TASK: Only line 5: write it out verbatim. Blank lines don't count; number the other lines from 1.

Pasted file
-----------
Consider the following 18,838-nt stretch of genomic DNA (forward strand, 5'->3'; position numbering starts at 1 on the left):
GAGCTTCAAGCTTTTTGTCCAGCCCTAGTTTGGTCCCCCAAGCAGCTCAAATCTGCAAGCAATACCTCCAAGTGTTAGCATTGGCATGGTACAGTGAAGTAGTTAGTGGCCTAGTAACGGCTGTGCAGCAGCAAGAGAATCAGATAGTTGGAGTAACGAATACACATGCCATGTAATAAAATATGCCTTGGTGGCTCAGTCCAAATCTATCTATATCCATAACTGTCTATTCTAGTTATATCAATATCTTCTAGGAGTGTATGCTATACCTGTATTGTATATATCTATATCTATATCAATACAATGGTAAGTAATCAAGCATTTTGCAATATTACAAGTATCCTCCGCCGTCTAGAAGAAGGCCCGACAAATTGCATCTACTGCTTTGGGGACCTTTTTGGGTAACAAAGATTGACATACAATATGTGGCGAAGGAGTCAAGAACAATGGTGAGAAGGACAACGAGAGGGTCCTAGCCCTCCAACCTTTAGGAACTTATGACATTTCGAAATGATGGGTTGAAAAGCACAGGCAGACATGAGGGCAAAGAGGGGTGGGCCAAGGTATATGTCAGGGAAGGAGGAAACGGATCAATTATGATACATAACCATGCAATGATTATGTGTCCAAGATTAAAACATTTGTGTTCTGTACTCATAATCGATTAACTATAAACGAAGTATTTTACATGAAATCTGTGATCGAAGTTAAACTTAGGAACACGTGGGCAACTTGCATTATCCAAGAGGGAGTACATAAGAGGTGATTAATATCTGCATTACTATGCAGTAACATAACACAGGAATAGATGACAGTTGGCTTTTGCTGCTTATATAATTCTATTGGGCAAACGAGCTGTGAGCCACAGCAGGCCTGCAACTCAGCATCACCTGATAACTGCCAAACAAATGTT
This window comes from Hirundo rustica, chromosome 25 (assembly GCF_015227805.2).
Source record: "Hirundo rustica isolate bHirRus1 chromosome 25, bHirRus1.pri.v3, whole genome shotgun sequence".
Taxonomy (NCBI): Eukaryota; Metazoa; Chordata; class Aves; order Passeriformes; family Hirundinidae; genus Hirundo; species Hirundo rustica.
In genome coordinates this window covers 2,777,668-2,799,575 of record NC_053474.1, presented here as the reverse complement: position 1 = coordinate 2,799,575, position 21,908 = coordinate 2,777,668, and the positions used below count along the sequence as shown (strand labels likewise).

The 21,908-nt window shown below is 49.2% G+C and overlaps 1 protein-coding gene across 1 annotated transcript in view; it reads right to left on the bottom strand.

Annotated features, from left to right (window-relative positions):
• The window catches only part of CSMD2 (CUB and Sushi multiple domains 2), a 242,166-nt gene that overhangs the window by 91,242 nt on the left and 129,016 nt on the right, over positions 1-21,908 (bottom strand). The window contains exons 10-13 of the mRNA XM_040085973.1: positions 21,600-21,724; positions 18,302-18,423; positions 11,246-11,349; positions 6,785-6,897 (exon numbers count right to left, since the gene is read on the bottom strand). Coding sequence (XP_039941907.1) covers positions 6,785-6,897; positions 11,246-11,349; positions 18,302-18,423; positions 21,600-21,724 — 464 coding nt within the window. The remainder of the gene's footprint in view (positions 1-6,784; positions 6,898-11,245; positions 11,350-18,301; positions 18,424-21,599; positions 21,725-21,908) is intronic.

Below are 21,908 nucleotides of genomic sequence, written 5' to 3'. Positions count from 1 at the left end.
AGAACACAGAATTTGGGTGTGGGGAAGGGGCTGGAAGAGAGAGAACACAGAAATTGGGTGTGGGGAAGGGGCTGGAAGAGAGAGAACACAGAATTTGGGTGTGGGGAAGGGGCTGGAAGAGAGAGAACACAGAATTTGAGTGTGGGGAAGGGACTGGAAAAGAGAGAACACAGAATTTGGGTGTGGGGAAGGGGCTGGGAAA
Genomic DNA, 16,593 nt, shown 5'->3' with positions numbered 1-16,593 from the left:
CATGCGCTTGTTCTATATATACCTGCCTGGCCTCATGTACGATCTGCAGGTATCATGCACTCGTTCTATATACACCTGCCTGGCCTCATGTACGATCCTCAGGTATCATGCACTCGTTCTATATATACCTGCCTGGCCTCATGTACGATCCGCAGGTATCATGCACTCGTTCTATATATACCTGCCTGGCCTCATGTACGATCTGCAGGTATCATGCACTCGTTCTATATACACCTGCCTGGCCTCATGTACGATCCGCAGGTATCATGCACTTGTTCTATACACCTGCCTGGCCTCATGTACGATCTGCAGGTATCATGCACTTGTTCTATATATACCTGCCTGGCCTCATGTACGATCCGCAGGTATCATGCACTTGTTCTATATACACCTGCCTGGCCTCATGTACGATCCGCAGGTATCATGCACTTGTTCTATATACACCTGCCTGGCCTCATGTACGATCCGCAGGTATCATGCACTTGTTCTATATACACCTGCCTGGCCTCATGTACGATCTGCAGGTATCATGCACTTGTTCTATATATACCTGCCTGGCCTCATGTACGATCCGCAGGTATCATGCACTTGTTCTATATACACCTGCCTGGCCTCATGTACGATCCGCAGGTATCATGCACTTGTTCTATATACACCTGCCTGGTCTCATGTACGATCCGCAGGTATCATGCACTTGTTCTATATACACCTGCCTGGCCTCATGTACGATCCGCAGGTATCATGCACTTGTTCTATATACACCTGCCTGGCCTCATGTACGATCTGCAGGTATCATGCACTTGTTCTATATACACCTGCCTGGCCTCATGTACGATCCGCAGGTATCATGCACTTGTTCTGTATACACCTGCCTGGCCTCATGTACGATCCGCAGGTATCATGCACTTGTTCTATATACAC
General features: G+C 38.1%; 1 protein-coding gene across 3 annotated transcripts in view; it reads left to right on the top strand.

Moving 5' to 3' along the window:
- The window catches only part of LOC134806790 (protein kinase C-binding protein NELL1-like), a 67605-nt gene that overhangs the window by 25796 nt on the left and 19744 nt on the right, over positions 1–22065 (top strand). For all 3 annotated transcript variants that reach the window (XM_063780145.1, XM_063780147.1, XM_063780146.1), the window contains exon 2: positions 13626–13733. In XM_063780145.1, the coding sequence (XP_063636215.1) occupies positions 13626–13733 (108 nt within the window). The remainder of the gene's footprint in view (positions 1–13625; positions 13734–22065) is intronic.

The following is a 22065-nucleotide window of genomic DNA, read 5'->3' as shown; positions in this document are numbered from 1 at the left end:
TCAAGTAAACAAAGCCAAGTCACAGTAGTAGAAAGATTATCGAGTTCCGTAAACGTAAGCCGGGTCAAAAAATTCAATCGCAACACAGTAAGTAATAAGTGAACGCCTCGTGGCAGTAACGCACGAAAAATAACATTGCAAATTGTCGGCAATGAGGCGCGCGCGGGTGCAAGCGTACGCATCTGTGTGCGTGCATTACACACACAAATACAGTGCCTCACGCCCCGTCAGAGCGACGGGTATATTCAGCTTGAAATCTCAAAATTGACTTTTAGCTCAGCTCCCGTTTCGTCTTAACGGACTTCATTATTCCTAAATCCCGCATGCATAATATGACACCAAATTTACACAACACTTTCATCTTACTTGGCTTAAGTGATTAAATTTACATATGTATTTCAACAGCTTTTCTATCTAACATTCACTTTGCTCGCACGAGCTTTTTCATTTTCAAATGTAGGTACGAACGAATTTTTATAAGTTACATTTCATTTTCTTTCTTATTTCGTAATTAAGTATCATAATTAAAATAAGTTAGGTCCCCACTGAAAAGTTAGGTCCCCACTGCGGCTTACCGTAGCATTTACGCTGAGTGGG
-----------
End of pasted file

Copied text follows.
Taxonomy (NCBI): Eukaryota; Metazoa; Chordata; class Aves; order Passeriformes; family Hirundinidae; genus Hirundo; species Hirundo rustica.